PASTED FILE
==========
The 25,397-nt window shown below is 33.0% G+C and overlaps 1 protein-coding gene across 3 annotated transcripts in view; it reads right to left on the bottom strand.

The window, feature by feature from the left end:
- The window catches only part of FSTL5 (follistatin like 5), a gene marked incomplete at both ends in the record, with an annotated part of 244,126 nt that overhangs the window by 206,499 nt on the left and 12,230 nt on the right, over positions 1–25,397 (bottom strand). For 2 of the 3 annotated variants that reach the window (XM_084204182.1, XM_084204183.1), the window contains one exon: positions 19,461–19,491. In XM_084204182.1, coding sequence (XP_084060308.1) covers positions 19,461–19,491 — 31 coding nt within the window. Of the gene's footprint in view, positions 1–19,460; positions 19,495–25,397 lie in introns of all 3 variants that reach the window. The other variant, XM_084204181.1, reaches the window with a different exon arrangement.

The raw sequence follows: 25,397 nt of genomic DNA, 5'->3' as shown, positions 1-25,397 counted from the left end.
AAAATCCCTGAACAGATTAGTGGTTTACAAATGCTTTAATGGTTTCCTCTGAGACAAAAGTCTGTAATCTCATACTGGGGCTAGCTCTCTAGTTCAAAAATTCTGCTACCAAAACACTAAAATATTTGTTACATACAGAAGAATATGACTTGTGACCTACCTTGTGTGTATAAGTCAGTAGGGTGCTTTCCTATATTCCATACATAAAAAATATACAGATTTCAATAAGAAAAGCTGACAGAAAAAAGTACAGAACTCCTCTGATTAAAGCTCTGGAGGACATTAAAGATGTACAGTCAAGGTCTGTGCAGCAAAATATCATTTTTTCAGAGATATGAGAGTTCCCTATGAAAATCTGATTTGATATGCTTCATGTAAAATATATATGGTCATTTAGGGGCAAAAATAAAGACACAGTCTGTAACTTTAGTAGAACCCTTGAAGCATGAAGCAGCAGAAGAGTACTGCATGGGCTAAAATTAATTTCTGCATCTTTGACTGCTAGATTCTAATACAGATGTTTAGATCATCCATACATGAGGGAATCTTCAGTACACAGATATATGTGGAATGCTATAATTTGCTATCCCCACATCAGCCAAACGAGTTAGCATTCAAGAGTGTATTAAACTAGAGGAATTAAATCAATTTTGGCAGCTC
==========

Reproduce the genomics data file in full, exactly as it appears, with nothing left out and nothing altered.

The 25,397-nt window shown below is 33.0% G+C and overlaps 1 protein-coding gene across 3 annotated transcripts in view; it reads right to left on the bottom strand.

The window, feature by feature from the left end:
- The window catches only part of FSTL5 (follistatin like 5), a gene marked incomplete at both ends in the record, with an annotated part of 244,126 nt that overhangs the window by 206,499 nt on the left and 12,230 nt on the right, over positions 1–25,397 (bottom strand). For 2 of the 3 annotated variants that reach the window (XM_084204182.1, XM_084204183.1), the window contains one exon: positions 19,461–19,491. In XM_084204182.1, coding sequence (XP_084060308.1) covers positions 19,461–19,491 — 31 coding nt within the window. Of the gene's footprint in view, positions 1–19,460; positions 19,495–25,397 lie in introns of all 3 variants that reach the window. The other variant, XM_084204181.1, reaches the window with a different exon arrangement.

The raw sequence follows: 25,397 nt of genomic DNA, 5'->3' as shown, positions 1-25,397 counted from the left end.
AAAATCCCTGAACAGATTAGTGGTTTACAAATGCTTTAATGGTTTCCTCTGAGACAAAAGTCTGTAATCTCATACTGGGGCTAGCTCTCTAGTTCAAAAATTCTGCTACCAAAACACTAAAATATTTGTTACATACAGAAGAATATGACTTGTGACCTACCTTGTGTGTATAAGTCAGTAGGGTGCTTTCCTATATTCCATACATAAAAAATATACAGATTTCAATAAGAAAAGCTGACAGAAAAAAGTACAGAACTCCTCTGATTAAAGCTCTGGAGGACATTAAAGATGTACAGTCAAGGTCTGTGCAGCAAAATATCATTTTTTCAGAGATATGAGAGTTCCCTATGAAAATCTGATTTGATATGCTTCATGTAAAATATATATGGTCATTTAGGGGCAAAAATAAAGACACAGTCTGTAACTTTAGTAGAACCCTTGAAGCATGAAGCAGCAGAAGAGTACTGCATGGGCTAAAATTAATTTCTGCATCTTTGACTGCTAGATTCTAATACAGATGTTTAGATCATCCATACATGAGGGAATCTTCAGTACACAGATATATGTGGAATGCTATAATTTGCTATCCCCACATCAGCCAAACGAGTTAGCATTCAAGAGTGTATTAAACTAGAGGAATTAAATCAATTTTGGCAGCTC